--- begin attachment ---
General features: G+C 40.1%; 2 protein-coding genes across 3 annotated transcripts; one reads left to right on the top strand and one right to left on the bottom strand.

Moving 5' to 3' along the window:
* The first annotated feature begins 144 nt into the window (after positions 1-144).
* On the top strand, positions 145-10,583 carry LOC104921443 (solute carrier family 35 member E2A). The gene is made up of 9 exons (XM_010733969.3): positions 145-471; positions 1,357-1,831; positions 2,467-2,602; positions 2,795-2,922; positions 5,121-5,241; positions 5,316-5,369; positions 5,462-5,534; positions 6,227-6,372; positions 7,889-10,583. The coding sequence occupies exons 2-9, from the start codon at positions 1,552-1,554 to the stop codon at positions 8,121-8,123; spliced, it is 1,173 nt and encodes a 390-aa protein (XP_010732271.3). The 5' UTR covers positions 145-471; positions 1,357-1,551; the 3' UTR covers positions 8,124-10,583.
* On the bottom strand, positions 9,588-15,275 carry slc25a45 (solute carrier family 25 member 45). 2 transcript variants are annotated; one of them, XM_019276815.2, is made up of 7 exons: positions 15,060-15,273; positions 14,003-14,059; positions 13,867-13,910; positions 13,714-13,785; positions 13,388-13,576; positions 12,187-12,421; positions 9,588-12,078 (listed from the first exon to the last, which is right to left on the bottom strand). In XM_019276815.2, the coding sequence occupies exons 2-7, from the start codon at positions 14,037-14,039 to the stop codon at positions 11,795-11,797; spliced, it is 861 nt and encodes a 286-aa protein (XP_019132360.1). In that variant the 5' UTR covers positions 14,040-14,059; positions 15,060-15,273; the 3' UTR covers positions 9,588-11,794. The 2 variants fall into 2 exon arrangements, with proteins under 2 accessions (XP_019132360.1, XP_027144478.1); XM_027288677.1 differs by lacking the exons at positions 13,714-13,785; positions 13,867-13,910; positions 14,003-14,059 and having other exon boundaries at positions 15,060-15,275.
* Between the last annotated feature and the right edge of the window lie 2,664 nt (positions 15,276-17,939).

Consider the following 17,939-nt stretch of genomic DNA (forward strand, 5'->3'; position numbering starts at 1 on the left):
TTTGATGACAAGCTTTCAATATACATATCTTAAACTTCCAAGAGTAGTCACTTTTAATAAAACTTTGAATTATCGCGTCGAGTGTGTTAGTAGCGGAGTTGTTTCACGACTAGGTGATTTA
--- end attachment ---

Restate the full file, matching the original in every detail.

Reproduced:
General features: G+C 40.1%; 2 protein-coding genes across 3 annotated transcripts; one reads left to right on the top strand and one right to left on the bottom strand.

Moving 5' to 3' along the window:
* The first annotated feature begins 144 nt into the window (after positions 1-144).
* On the top strand, positions 145-10,583 carry LOC104921443 (solute carrier family 35 member E2A). The gene is made up of 9 exons (XM_010733969.3): positions 145-471; positions 1,357-1,831; positions 2,467-2,602; positions 2,795-2,922; positions 5,121-5,241; positions 5,316-5,369; positions 5,462-5,534; positions 6,227-6,372; positions 7,889-10,583. The coding sequence occupies exons 2-9, from the start codon at positions 1,552-1,554 to the stop codon at positions 8,121-8,123; spliced, it is 1,173 nt and encodes a 390-aa protein (XP_010732271.3). The 5' UTR covers positions 145-471; positions 1,357-1,551; the 3' UTR covers positions 8,124-10,583.
* On the bottom strand, positions 9,588-15,275 carry slc25a45 (solute carrier family 25 member 45). 2 transcript variants are annotated; one of them, XM_019276815.2, is made up of 7 exons: positions 15,060-15,273; positions 14,003-14,059; positions 13,867-13,910; positions 13,714-13,785; positions 13,388-13,576; positions 12,187-12,421; positions 9,588-12,078 (listed from the first exon to the last, which is right to left on the bottom strand). In XM_019276815.2, the coding sequence occupies exons 2-7, from the start codon at positions 14,037-14,039 to the stop codon at positions 11,795-11,797; spliced, it is 861 nt and encodes a 286-aa protein (XP_019132360.1). In that variant the 5' UTR covers positions 14,040-14,059; positions 15,060-15,273; the 3' UTR covers positions 9,588-11,794. The 2 variants fall into 2 exon arrangements, with proteins under 2 accessions (XP_019132360.1, XP_027144478.1); XM_027288677.1 differs by lacking the exons at positions 13,714-13,785; positions 13,867-13,910; positions 14,003-14,059 and having other exon boundaries at positions 15,060-15,275.
* Between the last annotated feature and the right edge of the window lie 2,664 nt (positions 15,276-17,939).

Consider the following 17,939-nt stretch of genomic DNA (forward strand, 5'->3'; position numbering starts at 1 on the left):
TTTGATGACAAGCTTTCAATATACATATCTTAAACTTCCAAGAGTAGTCACTTTTAATAAAACTTTGAATTATCGCGTCGAGTGTGTTAGTAGCGGAGTTGTTTCACGACTAGGTGATTTA